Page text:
Europe 2013-Citizens of the Republic of Ushington visit England, France and Spain travel blog

First view of Mont St Michel-tiny bump on the water

Here is a zoom

Black lines are oyster beds

Getting closer

At the base of Mont St Michel-it's a long way up

The first climb

A dam-to try prevent sediment buildup

Still a long way to go

Looking down to the village-only about 25 people live here

 

Getting closer-but not there yet

Finally-as high as we can climb

Stone mason's mark-outside the main chapel

Stone mason's mark

View from the top-you may see some tiny dots-they are people

A zoom of people walking across the sand at low tide

It's a long way down

 

 

Inside the church

 

Church windows

Detail of windows

 

 

The cloister garden-a later addition

Original cloister garden-just these carvings on the columns

Garden

Window in the cloister garden

The guest hall

Door into the guest hall

 

Love the wisteria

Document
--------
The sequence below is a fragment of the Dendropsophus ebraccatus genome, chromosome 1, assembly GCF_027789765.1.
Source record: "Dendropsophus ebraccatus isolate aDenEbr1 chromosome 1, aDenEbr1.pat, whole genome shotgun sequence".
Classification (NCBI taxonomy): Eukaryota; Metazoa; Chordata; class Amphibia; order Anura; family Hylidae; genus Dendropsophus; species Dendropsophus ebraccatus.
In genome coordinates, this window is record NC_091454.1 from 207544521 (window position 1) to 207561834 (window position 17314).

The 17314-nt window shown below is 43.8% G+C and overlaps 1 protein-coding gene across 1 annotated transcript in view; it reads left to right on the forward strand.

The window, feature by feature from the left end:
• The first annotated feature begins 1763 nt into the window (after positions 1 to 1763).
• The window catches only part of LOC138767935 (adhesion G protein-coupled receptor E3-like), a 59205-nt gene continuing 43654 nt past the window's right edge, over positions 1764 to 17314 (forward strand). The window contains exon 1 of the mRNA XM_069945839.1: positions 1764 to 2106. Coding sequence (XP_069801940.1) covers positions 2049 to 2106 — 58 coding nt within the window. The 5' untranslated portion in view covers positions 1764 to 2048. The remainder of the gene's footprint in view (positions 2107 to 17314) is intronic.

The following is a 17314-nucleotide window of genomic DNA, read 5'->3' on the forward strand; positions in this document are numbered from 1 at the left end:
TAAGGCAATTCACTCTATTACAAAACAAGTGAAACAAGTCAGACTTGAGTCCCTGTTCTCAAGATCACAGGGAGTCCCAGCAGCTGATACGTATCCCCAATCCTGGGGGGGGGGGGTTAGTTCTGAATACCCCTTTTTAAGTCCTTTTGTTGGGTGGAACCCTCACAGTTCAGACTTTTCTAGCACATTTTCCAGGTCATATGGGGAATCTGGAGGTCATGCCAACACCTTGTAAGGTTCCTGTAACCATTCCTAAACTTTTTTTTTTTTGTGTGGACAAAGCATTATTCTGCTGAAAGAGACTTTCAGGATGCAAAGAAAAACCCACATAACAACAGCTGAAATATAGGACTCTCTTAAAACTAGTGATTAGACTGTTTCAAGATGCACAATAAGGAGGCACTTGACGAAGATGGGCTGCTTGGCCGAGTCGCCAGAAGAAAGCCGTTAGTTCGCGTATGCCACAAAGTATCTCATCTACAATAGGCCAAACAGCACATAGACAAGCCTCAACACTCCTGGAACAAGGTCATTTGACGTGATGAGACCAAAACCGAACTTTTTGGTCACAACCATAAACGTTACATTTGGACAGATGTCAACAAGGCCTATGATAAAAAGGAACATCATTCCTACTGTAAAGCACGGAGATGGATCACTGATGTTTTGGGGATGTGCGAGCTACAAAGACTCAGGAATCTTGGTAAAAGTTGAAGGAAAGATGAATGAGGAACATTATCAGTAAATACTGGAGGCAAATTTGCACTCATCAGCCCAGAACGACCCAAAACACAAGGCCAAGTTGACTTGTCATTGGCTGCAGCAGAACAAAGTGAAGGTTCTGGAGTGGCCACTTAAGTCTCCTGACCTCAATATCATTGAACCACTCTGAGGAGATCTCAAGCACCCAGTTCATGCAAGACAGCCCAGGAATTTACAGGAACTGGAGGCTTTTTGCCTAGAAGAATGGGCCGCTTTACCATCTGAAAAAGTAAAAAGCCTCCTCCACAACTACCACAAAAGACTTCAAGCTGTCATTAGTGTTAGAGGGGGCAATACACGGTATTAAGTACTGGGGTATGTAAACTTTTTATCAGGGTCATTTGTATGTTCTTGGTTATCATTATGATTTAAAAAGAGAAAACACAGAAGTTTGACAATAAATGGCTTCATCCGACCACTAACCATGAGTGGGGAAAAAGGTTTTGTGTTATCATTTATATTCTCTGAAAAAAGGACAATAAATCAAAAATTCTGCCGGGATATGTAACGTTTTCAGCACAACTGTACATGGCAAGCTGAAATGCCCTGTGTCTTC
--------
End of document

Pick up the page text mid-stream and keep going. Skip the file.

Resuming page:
The village cemetery

St Michael himself


After lunch we continued our drive down the coast to Mont St Michel. This monument is a world heritage site and probably one of the most photographed sites in France. Building was begun in 708 after Aubert, the Bishop of Avranches (a nearby town) had 3 dreams in which St Michael appeared to him.

It is built on a rock that is situated on a flat plain, that would be completely surrounded by water when the tide came in. There is a causeway to the island now, so access is not limited to walking out at low tide. The sand is very dangerous – like quicksand, and inexperienced people have been known to be caught in the rising tide and drowned. It is an important pilgrimage site – with over 3 million visitors each year.

I can’t possibly remember all the details that Christophe told us about Normandy today, but I would suggest that if you come to Normandy, you should definitely hire him for a day trip down the coast. His knowledge of history is amazing.

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